Here is a real time example using Coinbase on iOS:
Buy 1 Bitcoin:
Coinbase Offer Price: 2284.65
Coinbase Fees: $34.04
Simultaneous market on GDAX:
GDAX: Bid $2,268 x Ask $2,273
Therefore Coinbase is going to sell me 1 Bitcoin at $2,318.91, then simultaneously buy on GDAX for a worst case $2,273. They clear $45 from the trade or about 2%. For the security and convenience of using Coinbase, I’d argue thats not a terrible price.
Its possible that they also have a matching engine which would pair or match my buy order off against another Coinbase user that is selling. This means that they could fill both of our orders “mid market” (halfway between the GDAX bid/ask) which would be a price of $2,270. That adds a few more dollars of profit for them.
Not a bad business.
The Flash Crash
Last week Ethereum [ETH] prices “Flash Crashed” on the GDAX/Coinbase exchange. Price went from ~$320 to $0.10 and then back to the $300’s in seconds. Heaps of money were made and lost, and Coinbase is sorting it out trying to make it right. Clearly, this was not a good thing. Yet, even “mature” exchange (like the NYSE) can flash crash and have outages. The important thing is that Coinbase is trying to make it right and that in the end will build trust. How did it happen? From Coinbase:
On 21 June 2017 at 12:30pm PT, a multimillion dollar market sell was placed on the GDAX ETH-USD order book. This resulted in orders being filled from $317.81 to $224.48, translating into a book slippage of 29.4%. This slippage started a cascade of approximately 800 stop loss orders and margin funding liquidations, causing ETH to temporarily trade as low as $0.10.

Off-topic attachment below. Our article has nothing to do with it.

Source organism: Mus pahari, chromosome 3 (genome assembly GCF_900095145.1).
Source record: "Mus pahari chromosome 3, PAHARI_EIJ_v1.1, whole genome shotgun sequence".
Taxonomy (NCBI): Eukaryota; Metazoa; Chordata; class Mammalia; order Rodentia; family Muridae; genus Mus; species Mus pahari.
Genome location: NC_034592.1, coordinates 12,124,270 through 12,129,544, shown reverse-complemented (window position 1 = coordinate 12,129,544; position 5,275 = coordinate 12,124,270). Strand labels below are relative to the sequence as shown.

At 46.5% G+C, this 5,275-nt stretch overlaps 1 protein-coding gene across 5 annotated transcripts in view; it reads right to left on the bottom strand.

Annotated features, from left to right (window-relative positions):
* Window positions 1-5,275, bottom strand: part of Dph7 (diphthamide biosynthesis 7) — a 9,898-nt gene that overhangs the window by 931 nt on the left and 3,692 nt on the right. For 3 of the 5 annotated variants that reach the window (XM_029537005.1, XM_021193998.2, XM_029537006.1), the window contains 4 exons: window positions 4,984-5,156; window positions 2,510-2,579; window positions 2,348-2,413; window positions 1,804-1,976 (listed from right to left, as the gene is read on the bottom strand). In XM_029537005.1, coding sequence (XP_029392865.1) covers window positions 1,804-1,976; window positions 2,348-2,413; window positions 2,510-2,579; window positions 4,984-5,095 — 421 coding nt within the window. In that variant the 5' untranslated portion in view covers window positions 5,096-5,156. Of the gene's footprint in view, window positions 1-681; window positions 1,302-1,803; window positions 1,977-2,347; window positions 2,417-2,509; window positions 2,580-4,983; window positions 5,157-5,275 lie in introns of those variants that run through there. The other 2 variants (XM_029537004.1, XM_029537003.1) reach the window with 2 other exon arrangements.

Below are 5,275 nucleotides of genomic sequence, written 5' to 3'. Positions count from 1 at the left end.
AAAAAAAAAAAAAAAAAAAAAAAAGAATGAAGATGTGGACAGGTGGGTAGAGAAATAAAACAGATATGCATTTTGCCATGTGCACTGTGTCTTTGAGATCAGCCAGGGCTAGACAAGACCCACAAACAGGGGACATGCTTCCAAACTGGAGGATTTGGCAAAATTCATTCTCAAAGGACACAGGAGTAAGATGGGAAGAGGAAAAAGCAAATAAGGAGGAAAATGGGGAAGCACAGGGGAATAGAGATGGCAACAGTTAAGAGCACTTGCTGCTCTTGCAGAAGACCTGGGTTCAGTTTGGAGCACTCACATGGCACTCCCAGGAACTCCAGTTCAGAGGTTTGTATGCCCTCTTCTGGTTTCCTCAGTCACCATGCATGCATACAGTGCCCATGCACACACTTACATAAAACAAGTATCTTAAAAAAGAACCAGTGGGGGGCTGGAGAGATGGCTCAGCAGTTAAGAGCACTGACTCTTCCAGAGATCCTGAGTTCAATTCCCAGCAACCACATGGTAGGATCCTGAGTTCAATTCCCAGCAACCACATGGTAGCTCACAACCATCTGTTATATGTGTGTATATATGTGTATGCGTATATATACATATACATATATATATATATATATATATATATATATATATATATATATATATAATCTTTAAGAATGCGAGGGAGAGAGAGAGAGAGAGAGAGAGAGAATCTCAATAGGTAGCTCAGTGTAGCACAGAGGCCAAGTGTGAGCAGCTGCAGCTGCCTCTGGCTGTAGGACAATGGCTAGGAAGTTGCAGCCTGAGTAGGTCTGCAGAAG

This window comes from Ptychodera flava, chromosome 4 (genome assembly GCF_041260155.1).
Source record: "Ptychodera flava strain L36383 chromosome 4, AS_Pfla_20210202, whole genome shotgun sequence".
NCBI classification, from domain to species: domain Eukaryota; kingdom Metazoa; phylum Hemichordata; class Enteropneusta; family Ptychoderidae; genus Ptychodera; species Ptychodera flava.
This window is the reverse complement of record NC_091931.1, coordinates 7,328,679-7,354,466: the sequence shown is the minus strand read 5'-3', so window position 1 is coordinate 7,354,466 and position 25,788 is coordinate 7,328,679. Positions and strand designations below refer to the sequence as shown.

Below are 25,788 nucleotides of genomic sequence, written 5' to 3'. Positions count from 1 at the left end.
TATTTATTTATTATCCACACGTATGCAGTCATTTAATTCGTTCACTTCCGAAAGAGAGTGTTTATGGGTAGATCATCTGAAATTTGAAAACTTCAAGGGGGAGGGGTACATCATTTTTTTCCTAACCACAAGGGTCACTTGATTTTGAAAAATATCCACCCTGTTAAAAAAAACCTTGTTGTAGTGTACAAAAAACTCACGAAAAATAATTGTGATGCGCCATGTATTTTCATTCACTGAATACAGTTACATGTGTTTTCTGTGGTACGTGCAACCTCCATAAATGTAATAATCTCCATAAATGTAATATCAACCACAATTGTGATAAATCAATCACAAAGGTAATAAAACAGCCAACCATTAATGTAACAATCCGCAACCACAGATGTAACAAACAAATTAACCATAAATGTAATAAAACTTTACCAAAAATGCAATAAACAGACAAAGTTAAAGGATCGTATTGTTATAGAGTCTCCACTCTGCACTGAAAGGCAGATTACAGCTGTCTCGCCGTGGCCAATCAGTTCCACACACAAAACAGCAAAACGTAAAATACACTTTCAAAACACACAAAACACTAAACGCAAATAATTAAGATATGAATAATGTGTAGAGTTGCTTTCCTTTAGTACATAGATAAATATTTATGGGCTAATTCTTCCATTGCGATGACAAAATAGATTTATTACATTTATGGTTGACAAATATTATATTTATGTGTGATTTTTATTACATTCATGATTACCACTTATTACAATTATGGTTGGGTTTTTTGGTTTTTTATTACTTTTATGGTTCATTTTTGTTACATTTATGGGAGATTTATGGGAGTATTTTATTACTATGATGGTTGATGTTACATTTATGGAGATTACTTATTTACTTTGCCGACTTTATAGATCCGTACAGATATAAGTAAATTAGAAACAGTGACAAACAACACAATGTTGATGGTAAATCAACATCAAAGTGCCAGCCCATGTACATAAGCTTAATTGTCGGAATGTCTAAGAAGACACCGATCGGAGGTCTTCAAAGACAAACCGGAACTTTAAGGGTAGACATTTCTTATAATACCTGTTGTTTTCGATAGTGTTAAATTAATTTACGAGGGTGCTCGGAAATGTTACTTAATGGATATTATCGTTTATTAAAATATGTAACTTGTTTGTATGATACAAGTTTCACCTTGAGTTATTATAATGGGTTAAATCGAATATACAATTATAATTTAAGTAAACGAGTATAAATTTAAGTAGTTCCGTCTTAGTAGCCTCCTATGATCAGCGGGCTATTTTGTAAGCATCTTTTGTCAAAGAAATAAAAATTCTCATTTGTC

Our initial investigations show no indication of wrongdoing or account takeovers. We understand this event can be frustrating for our customers. Our matching engine operated as intended throughout this event and trading with advanced features like margin always carries inherent risk.
We are continuing to conduct a thorough investigation and will keep customers updated with any resulting actions. With that in mind, it is important to note that these trades are final in accordance with our GDAX Trading Rules (Section 3.1). Honoring properly executed orders is critical to maintaining the integrity of an exchange.
In response to the large price movement we decided to temporarily halt trading of ETH-USD. Once we confirmed all systems were operating correctly, we restored trading in accordance with our Downtime Process(Section 5).
Because there really isn’t a linkage between global crypto exchanges I think the fallout was pretty minimal. Had other exchanges traded more in lockstep with GDAX we may have seen sustained issues from this event.
For US investors and those abroad with access to Coinbase I think they are best of pure from a purely “retail” or buy and hold (HODL) perspective. For active traders or those a bit more technologically inclined GDAX is a better alternative. Gemini is another US exchange which merits mentioning here as a US based competitor to GDAX. These platforms offer better security and a more regulated environment than not US competitors and while that may come at a slight cost, its valuable insurance.